“The idea that we could bring any kind of material aid to refugees or to people suffering in Ukraine was an obvious yes, even though I knew our impact would be very small,” said Timoner. “Just the idea of being able to have any impact at all and being able to offer any little bit of help was compelling.”

In the days leading up to the trip, Timoner put a call out to her congregation to donate items like diapers, feminine hygiene products, and women’s and children’s underwear. Within just three days, Timoner had collected six large bags of supplies to restock the refugee centers they visited. “For us to bring actual supplies and not money was what they needed,” she said. “They couldn’t get them otherwise.” 

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The group visited with organizations in the field that have been working with the UJA- Federation, the Joint Distribution Committee and the Jewish Agency for Israel to provide aid to refugees. They group also met with Jewish community leaders in Poland, including Rabbi Michael Schudrich, the Chief Rabbi of Poland; Jonathan Ornstein, the executive director of the JCC Krakow, and Tzvi Sperber, the director of JRoots, which organizes trips for young Jews to visit places of Jewish heritage, including many in Eastern Europe.

Though the cohort witnessed firsthand the suffering experienced by refugees at the border, many of the rabbis returned stateside with messages of hope.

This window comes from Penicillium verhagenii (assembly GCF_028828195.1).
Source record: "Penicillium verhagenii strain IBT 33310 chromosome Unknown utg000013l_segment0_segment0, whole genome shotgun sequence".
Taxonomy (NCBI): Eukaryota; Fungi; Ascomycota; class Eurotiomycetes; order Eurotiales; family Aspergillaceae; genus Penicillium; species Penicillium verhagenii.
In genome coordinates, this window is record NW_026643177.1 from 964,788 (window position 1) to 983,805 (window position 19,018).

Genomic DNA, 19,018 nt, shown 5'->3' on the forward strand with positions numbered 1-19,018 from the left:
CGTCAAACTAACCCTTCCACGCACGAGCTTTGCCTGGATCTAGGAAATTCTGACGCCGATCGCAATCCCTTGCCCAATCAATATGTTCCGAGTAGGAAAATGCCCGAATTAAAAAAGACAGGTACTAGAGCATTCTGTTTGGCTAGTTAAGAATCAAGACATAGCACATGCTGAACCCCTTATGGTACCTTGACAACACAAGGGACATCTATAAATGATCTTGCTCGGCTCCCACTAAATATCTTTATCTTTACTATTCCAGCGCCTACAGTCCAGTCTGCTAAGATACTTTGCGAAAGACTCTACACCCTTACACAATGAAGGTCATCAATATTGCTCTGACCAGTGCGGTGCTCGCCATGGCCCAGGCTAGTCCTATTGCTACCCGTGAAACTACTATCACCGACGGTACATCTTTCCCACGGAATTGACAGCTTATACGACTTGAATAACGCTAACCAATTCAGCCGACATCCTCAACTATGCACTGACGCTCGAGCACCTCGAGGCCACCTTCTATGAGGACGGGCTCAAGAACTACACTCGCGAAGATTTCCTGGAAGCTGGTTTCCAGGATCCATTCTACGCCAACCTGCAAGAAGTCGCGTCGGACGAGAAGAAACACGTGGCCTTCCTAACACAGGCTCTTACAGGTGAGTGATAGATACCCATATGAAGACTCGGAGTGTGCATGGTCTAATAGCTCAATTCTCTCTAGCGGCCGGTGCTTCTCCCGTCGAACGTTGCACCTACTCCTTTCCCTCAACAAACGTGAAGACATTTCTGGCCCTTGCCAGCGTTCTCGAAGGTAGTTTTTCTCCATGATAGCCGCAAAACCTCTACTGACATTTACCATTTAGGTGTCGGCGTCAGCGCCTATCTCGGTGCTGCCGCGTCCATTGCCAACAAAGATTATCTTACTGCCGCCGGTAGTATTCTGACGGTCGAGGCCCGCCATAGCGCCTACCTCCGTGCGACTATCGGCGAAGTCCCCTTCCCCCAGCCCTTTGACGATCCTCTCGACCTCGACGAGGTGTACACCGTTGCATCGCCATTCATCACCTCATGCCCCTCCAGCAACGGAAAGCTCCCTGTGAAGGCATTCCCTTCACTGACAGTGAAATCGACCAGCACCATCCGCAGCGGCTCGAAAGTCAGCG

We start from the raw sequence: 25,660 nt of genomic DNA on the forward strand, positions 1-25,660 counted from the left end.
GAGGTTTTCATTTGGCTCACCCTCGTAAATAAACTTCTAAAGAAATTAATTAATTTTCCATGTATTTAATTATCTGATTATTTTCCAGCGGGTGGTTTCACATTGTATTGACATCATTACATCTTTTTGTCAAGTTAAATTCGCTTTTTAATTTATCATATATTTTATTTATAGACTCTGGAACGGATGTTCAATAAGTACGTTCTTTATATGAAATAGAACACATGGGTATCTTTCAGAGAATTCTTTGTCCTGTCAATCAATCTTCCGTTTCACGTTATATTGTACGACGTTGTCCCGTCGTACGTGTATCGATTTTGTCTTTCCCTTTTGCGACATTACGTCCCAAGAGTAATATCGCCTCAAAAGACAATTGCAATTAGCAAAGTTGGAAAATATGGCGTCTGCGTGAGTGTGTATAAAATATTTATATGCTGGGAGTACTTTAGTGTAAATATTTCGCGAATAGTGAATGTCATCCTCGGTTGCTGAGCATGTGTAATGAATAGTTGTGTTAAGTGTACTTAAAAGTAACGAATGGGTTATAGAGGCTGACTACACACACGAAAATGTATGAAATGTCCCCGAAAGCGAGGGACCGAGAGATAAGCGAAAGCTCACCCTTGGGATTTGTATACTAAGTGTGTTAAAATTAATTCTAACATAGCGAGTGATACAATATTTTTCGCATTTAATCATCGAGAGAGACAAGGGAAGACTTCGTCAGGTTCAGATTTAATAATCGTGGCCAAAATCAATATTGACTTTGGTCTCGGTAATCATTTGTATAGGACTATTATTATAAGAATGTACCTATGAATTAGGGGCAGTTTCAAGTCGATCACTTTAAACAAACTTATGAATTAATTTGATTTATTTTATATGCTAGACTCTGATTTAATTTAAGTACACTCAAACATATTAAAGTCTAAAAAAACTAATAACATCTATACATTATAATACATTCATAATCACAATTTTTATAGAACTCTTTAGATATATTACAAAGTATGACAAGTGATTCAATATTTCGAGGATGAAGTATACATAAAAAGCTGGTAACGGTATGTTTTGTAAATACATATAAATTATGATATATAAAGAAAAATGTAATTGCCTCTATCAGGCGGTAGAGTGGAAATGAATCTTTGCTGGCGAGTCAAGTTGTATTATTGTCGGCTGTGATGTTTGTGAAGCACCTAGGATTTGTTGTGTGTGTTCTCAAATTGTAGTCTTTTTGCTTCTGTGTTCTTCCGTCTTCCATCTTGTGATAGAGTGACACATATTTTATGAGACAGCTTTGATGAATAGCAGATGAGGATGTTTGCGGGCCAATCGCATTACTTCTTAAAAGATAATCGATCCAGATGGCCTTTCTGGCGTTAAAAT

“It is impossible to describe the look on the faces of bewildered women and children crossing a border with almost next to nothing,” wrote Shaul Robinson, the senior rabbi at Lincoln Square Synagogue, in a message to his congregation last week. “But I can also say it is impossible to describe the look on their faces when they realize that there are people waiting for them.” 

“Despite it all, that’s a message of Judaism: We always hold out,” said Ain. We always remember the sadness; we break the glass at a wedding, we boo at Haman’s name, we leave unpainted corners of new houses recognizing that not everything is fixed in the world.” 

“But we do under the context that tomorrow can be better than today,” she added. “And in the meantime, we need to be partners, with God and with each other, in making a better world.”

Rabbi Chaim Steinmetz of Congregation Kehilath Jeshurun on the Upper East Side also remarked on how meaningful it felt to witness so much Jewish aid during a European refugee crisis. “One of the most powerful moments was greeting a group of 40 Ukrainians who were about to get on a bus to the airport, and on their way to Israel,” he said. “It was a reminder that unlike 80 years ago, Jewish refugees always have a home. It was inspiring to see how the global Jewish family is there for them.”

On her social media, Timoner took photos of Israel’s “Rescuers Without Borders” tent, which she described as being the first tent refugees see when they enter Poland at the Medyka border. “When asked whether they serve only Jews, they said, ‘Selection is what they did 80 years ago here. We do not do selection. We serve all people,’” she wrote.

“When there is great evil in the world, sometimes it brings out great goodness,” Timoner told the New York Jewish Week. “We didn’t just witness evil and the effects of evil, we witnessed the beauty of what human beings are capable of in their generosity and in their caring, and that was inspiring.”

On Tuesday at 5:00 PM ET, UJA-Federation of New York will host a panel discussion featuring rabbis who took part in the mission. In addition to Ain, Robinson and Steinmetz,  they will include Rabbis Elliot Cosgrove of Park Avenue Synagogue, Menachem Creditor of UJA-Federation, Steven Exler of The Hebrew Institute of Riverdale — The Bayit and  Joel Mosbacher of Temple Shaaray Tefila.